My research interests lie at the intersection of Statistics (time series analysis, non-parametric regression) and Computer Science (machine learning and data mining). I am particularly interested in interdisciplinary work and applications of computational methods to real-world data, e.g., from electrophysiology, distributed physical systems and economy. In my PhD work at the University of Luebeck, Germany, I studied properties of order statistics in long-memory processes with applications to segmentation and clustering of electroencephalography (EEG) recordings. After my PhD, I spent two years as a Postdoctoral Research Fellow at the University of Waterloo, Canada, where I was working on algorithms for predicting human activities from low-level sensor measurements, and theoretical foundations of Conditional Markov Chains. In 2011, I joined IBM as a Research Staff Member where I have been working on scalable systems for real-time predictions of transportation and energy systems. Since 2013 I am leading the Exploratory Predictive Analytics team in the IBM Dublin Research Lab, focussing on the development of flexible, robust, high-dimensional regression methods and their application to real-world data.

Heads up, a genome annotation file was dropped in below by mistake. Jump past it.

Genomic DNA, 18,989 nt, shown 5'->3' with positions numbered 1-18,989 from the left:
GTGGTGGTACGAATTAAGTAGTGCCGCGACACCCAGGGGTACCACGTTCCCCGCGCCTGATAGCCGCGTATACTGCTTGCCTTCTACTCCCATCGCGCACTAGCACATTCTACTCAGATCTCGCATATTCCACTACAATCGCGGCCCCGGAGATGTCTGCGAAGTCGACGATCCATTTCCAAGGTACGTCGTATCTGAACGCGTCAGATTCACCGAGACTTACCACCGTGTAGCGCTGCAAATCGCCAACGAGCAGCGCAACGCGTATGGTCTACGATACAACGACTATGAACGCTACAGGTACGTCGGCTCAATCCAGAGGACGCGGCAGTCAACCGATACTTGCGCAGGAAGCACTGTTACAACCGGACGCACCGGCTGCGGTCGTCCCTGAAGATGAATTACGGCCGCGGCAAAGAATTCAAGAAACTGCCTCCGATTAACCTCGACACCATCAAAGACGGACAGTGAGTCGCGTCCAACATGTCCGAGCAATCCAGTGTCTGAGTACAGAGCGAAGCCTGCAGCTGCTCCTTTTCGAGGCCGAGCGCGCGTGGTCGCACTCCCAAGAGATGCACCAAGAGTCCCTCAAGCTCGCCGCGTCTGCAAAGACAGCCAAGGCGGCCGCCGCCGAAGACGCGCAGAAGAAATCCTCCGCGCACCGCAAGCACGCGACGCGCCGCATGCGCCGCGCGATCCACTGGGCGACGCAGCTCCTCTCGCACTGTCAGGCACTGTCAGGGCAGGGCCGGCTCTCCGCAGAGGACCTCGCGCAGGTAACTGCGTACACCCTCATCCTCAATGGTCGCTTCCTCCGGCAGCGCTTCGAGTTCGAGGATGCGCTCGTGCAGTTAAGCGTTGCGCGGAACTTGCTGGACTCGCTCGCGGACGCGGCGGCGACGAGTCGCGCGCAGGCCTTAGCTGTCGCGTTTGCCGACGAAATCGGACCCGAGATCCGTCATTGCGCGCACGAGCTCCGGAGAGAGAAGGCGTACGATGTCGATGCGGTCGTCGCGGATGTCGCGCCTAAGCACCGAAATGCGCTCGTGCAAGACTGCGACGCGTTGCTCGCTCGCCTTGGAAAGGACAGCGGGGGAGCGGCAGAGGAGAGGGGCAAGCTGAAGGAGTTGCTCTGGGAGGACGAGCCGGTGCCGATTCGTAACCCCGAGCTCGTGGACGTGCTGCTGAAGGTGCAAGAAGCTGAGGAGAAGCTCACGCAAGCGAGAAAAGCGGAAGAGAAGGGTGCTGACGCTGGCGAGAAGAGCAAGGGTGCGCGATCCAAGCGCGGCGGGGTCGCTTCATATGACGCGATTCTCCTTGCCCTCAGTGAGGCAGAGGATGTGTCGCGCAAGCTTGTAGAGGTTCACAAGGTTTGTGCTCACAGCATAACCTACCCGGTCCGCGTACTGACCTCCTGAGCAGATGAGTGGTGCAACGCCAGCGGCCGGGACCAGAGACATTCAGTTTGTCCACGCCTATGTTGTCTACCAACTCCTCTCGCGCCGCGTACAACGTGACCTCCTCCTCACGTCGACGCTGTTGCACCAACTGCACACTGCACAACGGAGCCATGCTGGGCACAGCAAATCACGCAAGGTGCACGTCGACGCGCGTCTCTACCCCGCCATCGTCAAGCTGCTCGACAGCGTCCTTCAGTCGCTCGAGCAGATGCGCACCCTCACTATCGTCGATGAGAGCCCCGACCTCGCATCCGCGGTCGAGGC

I am the co-author of more than 30 peer-reviewed publications and co-inventor of four US patents. I was an invited keynote speaker at the 2014 ACM e-Energy conference. My research has been founded by the German Research Foundation (DFG), the Canadian Bureau of International Education, Google Inc and MITACS. I have been a reviewer and program committee member for numerous journals and conferences in data mining, machine learning and artificial intelligence, including IEEE Transactions on Pattern Analysis and Machine Intelligence, Data Mining and Knowledge Discovery, ICML (2013-2014), IJCAI (2011, 2013), NIPS (2010, 2013-2014), UAI (2011, 2014).